The Adhesion GPCR GPR125 is specifically expressed in the choroid plexus and is upregulated following brain injury.

Pickering C, Hägglund M, Szmydynger-Chodobska J, Marques F, Palha JA, Waller L, Chodobski A, Fredriksson R, Lagerström MC, Schiöth HB - BMC Neurosci (2008)

In situ hybridization combined with immunohistochemistry on free floating sections using 400 ng of digoxigenin (DIG)-labeled mouse GPR125 antisense probe stained with Fast Red enzyme substrate (A-C), white cell nucleus staining with (1:1000) DAPI (A), green staining with the (1:400) epithelial-cell-specific pan-cytokeratin antibody (A and B) and dark blue (1:500) glial fibrillary acidic protein (GFAP) staining (B and C). A) The z-stack function of the confocal microscope rendered 9 layers together to form this 3-dimensional image illustrating GPR125 expression in the cytoplasm around the DAPI-stained nuclei. Separate images are provided for the 3 channels followed by the merged images in the final panel. B) At higher magnification (63× objective), staining for the cytokeratin protein follows the edge of GPR125-labeled cells which illustrates co-localization. C) To show that GPR125 staining is predominantly in the choroid plexus, GFAP was used to stain ependymal cells which line the walls of the ventricle.
© Copyright Policy - open-access
Related In: Results  -  Collection

License
Show All Figures
getmorefigures.php?uid=PMC2571103&req=5

Figure 4: In situ hybridization combined with immunohistochemistry on free floating sections using 400 ng of digoxigenin (DIG)-labeled mouse GPR125 antisense probe stained with Fast Red enzyme substrate (A-C), white cell nucleus staining with (1:1000) DAPI (A), green staining with the (1:400) epithelial-cell-specific pan-cytokeratin antibody (A and B) and dark blue (1:500) glial fibrillary acidic protein (GFAP) staining (B and C). A) The z-stack function of the confocal microscope rendered 9 layers together to form this 3-dimensional image illustrating GPR125 expression in the cytoplasm around the DAPI-stained nuclei. Separate images are provided for the 3 channels followed by the merged images in the final panel. B) At higher magnification (63× objective), staining for the cytokeratin protein follows the edge of GPR125-labeled cells which illustrates co-localization. C) To show that GPR125 staining is predominantly in the choroid plexus, GFAP was used to stain ependymal cells which line the walls of the ventricle.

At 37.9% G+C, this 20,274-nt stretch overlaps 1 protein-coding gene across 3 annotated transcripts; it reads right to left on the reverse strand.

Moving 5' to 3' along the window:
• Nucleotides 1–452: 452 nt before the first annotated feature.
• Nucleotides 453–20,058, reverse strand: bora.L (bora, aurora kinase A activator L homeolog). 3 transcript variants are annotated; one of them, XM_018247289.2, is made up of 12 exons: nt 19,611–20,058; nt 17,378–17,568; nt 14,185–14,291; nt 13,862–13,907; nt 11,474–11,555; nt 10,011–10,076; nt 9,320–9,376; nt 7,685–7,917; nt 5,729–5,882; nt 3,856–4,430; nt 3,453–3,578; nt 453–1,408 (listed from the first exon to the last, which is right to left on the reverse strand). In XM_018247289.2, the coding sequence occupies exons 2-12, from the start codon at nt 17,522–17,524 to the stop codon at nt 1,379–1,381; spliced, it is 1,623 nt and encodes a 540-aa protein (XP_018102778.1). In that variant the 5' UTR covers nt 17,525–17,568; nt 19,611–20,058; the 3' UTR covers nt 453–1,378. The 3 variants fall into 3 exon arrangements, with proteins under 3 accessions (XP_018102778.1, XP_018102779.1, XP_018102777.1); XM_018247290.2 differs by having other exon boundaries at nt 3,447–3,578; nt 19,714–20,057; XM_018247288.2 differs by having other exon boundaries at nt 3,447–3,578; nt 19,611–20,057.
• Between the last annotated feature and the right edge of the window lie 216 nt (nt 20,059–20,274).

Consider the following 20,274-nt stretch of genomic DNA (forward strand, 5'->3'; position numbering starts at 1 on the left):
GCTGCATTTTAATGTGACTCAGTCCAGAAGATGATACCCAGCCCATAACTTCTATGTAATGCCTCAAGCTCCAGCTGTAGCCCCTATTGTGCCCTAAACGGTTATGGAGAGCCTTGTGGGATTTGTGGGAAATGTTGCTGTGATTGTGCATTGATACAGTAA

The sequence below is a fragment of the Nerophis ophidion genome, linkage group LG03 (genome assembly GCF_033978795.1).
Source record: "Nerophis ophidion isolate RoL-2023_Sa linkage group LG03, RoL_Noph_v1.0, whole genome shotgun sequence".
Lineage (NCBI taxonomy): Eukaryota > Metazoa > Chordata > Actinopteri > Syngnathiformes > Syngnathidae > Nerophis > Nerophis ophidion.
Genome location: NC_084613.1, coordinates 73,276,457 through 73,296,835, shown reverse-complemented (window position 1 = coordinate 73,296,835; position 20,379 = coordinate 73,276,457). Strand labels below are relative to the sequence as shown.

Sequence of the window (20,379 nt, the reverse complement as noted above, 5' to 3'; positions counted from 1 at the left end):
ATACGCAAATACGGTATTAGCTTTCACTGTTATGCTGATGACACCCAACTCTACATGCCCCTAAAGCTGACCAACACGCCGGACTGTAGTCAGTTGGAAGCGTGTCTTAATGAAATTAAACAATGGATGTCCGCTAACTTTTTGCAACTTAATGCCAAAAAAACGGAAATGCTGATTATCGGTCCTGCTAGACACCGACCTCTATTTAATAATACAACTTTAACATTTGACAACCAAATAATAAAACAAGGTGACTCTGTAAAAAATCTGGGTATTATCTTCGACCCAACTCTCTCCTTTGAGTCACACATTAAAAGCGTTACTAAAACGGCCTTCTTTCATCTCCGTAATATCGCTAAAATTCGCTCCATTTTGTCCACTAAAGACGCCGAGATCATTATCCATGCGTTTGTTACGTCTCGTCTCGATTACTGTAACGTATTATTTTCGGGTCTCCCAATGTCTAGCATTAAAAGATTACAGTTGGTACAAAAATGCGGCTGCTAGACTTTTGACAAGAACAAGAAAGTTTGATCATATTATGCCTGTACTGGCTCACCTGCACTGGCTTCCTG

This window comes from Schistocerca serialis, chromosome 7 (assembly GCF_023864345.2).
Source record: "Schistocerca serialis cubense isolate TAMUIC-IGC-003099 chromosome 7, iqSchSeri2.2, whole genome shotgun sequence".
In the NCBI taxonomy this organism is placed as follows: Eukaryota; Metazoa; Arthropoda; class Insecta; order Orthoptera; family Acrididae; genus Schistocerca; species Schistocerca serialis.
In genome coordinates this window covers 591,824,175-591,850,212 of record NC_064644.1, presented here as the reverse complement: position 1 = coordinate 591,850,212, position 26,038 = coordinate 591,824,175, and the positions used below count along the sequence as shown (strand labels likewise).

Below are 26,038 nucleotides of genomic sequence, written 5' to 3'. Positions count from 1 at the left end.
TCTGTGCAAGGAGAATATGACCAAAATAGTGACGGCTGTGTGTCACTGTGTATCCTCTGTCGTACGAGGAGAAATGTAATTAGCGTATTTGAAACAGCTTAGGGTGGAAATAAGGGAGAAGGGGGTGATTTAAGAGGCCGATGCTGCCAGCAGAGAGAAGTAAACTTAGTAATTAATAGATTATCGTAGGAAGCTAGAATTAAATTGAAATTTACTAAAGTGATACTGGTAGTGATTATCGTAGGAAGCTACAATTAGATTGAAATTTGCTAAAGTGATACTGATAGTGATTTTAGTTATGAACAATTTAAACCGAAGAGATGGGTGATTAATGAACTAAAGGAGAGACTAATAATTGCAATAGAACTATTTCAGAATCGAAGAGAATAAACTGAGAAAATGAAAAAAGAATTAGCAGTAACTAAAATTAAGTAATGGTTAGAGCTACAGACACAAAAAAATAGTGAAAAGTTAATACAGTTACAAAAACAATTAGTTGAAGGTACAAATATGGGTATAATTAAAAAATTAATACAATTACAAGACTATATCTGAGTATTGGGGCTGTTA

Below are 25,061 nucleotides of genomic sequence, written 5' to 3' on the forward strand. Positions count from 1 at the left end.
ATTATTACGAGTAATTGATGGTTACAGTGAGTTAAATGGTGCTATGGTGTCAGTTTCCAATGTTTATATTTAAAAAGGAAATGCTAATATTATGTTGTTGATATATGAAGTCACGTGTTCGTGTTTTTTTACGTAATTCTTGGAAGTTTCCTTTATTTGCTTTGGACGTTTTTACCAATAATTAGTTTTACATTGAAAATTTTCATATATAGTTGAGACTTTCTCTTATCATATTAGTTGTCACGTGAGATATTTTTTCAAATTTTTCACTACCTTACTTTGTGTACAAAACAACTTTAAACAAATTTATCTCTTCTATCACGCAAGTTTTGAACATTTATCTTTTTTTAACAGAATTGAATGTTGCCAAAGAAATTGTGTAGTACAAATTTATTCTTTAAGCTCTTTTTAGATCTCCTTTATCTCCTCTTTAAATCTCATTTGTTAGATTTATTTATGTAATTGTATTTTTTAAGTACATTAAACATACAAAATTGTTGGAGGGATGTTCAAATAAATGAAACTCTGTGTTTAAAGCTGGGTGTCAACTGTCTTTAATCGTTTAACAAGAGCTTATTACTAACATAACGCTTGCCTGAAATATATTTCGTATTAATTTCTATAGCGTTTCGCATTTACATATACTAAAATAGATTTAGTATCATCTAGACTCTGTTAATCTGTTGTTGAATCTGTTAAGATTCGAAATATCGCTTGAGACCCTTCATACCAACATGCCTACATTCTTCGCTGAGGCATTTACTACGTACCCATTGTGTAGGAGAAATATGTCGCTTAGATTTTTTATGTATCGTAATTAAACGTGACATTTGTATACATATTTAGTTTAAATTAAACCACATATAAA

Mentions: To prepare the mouse tissue panel, 4 adult, male Sv129 (Alab, Sollentuna, Sweden) were housed in a climate-controlled facility (12 hr light/dark cycle with lights on at 07.00) with constant temperature (22–23°C) and 55% humidity. Animals were given 7 days to acclimatize to the local conditions and had free access to water and R36 food pellets (Labfor Lactamin, Vadstena, Sweden). Between 3 and 6 hours into the light period, animals were decapitated for dissection of brains and various peripheral tissues. Brains were placed in a brain matrix for dissection into areas indicated in Figure 4 while peripheral organs were taken in their entirety. All samples were frozen on a dry ice block before immersion into RNALater solution (Ambion). Following 1 hr of incubation at room temperature to allow complete penetration of the tissue, samples were stored at -80°C until further processing.

Bottom Line: A single copy of GPR125 was found in many vertebrate genomes.Induction of inflammation by LPS did not change GPR125 expression.However, GPR125 expression was transiently increased (almost 2-fold) at 4 h after traumatic brain injury (TBI) followed by a decrease (approximately 4-fold) from 2 days onwards in the choroid plexus as well as increased expression (2-fold) in the hippocampus that was delayed until 1 day after injury.

View Article: PubMed Central - HTML - PubMed

Affiliation: Uppsala University, Department of Neuroscience, Functional Pharmacology, BMC, Box 593, SE-75124, Uppsala, Sweden. chris.pickering@neuro.uu.se

ABSTRACT

Background: GPR125 belongs to the family of Adhesion G protein-coupled receptors (GPCRs). A single copy of GPR125 was found in many vertebrate genomes. We also identified a Drosophila sequence, DmCG15744, which shares a common ancestor with the entire Group III of Adhesion GPCRs, and also contains Ig, LRR and HBD domains which were observed in mammalian GPR125.

Results: We found specific expression of GPR125 in cells of the choroid plexus using in situ hybridization and protein-specific antibodies and combined in situ/immunohistochemistry co-localization using cytokeratin, a marker specific for epithelial cells. Induction of inflammation by LPS did not change GPR125 expression. However, GPR125 expression was transiently increased (almost 2-fold) at 4 h after traumatic brain injury (TBI) followed by a decrease (approximately 4-fold) from 2 days onwards in the choroid plexus as well as increased expression (2-fold) in the hippocampus that was delayed until 1 day after injury.

Conclusion: These findings suggest that GPR125 plays a functional role in choroidal and hippocampal response to injury.

Show MeSH
Related in: MedlinePlus